The calm before the storm
While a mix of ambient and classic music played before they took the stage and opener Bonnie Kemplay delighted both her die-hards and won over plenty of new ears with her soft and soothing tones, it all felt like a calm before the storm as we knew the level of performance and pageantry that was in store.
We couldn’t have been more right, as despite having fallen ill overnight and being hopped up on Lemsip — he literally spent the first few songs sipping on a cold and flu drink — you couldn’t tell, as Healy’s energy levels looked just as electric as in the now-famed London show, if not even more so.
Not only did he grow into the gig as it went on, as typified by various costume changes (mostly just taking off his shirt), the trademark shaky knees dancing, swapping Lemsip for wine and cigs, as well as his general David Bryne-like eccentricities, but the whole show felt more like an ensemble performance.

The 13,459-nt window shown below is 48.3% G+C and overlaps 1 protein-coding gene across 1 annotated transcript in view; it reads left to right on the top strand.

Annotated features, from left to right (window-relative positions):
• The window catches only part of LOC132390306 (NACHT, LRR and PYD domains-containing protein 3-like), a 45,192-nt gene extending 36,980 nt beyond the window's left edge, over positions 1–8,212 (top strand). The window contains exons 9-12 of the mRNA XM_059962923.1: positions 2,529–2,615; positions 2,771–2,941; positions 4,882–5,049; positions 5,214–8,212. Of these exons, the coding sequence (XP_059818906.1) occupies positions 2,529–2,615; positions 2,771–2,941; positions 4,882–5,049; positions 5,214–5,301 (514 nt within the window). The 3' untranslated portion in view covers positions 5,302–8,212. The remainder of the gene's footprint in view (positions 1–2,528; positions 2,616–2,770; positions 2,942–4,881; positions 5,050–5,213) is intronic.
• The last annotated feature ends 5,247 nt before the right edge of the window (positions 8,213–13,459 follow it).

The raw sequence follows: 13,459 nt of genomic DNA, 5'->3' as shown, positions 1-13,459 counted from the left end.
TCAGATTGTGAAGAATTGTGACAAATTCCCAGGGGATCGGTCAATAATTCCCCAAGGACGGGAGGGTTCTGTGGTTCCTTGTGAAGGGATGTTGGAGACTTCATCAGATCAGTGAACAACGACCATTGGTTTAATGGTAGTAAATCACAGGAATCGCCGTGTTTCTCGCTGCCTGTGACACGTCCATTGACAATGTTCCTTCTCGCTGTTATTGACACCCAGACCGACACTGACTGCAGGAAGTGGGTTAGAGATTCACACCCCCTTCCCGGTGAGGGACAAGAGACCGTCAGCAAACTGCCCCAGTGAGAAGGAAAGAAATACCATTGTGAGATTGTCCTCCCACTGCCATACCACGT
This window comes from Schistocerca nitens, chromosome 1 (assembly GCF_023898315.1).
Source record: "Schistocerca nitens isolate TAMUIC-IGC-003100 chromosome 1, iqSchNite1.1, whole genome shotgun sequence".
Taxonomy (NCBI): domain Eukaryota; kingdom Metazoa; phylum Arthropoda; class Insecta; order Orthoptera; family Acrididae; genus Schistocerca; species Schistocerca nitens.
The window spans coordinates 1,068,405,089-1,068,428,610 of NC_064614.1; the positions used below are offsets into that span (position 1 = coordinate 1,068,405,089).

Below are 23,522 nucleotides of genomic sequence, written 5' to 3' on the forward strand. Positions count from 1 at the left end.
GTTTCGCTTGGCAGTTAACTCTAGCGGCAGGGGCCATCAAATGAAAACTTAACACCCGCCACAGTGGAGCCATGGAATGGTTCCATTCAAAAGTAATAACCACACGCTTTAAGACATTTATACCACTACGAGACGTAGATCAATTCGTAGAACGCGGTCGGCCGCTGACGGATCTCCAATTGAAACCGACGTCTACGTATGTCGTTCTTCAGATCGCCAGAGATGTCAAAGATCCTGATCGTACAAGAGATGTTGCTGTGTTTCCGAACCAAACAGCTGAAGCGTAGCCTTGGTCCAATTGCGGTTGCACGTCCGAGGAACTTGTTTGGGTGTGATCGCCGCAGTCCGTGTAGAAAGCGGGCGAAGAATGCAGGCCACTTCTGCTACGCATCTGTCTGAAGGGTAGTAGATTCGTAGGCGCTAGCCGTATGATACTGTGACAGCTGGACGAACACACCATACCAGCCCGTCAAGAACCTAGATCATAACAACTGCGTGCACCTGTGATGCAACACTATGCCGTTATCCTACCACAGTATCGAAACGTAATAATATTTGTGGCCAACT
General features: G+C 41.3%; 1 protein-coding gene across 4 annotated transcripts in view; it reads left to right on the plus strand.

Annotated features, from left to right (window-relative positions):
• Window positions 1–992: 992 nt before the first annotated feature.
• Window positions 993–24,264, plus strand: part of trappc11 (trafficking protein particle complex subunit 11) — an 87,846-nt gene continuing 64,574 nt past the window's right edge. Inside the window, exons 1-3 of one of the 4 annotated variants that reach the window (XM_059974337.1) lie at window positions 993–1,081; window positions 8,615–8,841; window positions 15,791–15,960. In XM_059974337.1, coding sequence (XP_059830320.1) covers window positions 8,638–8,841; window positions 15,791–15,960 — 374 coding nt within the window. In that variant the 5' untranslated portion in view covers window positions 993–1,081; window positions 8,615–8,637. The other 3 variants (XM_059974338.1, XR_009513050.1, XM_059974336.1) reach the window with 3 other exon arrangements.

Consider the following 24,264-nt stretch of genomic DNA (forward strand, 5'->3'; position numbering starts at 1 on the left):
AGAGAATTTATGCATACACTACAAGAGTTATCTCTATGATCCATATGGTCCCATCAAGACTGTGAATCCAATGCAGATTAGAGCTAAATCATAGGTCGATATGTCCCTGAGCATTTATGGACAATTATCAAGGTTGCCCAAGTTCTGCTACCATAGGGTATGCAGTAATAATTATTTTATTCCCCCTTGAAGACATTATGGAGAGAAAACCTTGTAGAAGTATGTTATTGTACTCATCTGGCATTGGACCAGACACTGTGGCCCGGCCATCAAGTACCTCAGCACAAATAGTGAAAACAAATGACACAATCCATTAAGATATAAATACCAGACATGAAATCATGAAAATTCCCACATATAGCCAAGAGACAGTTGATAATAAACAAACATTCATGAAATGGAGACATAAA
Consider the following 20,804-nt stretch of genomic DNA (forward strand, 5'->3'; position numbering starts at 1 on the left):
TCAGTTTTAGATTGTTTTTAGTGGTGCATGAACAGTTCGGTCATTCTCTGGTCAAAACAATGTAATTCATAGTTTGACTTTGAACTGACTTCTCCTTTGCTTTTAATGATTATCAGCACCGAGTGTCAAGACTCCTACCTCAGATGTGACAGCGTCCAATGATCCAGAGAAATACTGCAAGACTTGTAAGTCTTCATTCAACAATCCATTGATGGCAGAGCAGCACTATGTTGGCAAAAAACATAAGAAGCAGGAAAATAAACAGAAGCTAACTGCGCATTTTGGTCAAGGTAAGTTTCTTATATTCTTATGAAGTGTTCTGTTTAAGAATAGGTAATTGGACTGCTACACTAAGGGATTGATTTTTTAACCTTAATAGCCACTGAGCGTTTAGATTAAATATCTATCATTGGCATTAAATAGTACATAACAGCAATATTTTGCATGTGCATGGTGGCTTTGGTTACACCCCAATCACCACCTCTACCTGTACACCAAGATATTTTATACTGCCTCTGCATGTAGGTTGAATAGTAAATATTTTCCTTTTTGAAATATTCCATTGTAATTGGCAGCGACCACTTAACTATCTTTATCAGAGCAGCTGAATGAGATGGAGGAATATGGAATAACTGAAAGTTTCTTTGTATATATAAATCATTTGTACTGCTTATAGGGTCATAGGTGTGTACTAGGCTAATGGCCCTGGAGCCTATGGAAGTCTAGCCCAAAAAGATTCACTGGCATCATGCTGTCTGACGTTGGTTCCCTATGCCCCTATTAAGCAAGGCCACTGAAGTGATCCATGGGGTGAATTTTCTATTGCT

From the way his various bandmates were introduced with opening credits as they walked through the various doors on the stage and fans screamed as each of their favourites switched on a light around the beautifully set design, to how they all gathered around the mics to nail the harmonies — it felt like everyone had their moment. And there were quite a few, to say the least…
Chucking on special guests, chewing raw meat and climbing through a TV
With fans having already seen footage of them bringing out Taylor Swift on the first night in the capital, those watching The 1975 ‘At Their Very Best’ in Manchester were understandably excited to see who might appear through the door towards the back of the stage. Oh, just Charli XCX, as you do.
Honestly, the noise that echoed around the AO Arena when she appeared was deafening and though perhaps not everyone in there would usually find themselves listening to her music, even with The 1975‘s own obvious and expertly attuned pop sensibilities, her energy was unparalleled and the crowd lapped it up.